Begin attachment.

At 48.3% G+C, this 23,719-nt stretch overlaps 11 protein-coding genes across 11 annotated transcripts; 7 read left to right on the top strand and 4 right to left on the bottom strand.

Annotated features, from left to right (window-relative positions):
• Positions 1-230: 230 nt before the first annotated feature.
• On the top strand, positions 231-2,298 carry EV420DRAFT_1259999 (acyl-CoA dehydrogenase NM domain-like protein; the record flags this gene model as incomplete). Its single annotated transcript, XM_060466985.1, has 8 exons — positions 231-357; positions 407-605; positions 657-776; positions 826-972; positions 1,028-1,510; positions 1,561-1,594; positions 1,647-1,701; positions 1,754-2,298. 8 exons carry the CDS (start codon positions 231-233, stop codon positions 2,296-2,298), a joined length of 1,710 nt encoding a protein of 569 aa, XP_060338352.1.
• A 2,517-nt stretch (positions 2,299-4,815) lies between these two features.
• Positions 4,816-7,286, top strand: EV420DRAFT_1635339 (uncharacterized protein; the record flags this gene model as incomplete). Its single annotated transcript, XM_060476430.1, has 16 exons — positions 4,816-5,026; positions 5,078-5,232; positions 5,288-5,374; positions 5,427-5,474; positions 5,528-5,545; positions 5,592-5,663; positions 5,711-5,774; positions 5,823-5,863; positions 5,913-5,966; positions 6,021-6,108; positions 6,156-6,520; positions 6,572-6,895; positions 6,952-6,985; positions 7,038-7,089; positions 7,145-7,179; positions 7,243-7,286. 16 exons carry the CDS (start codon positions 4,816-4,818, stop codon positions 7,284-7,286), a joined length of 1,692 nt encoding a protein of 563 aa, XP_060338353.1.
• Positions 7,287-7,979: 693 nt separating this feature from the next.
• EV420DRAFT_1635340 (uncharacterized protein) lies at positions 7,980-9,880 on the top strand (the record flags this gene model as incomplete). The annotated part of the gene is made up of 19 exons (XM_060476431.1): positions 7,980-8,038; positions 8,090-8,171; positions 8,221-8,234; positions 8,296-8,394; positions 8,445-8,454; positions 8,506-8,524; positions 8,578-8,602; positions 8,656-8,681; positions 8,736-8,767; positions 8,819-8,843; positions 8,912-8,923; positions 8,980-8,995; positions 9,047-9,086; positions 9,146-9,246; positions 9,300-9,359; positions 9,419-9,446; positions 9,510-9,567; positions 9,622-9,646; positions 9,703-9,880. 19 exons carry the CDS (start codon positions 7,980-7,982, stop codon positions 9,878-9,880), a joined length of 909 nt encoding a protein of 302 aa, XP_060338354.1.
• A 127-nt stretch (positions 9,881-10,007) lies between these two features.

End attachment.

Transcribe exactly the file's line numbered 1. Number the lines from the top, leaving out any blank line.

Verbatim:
At 48.3% G+C, this 23,719-nt stretch overlaps 11 protein-coding genes across 11 annotated transcripts; 7 read left to right on the top strand and 4 right to left on the bottom strand.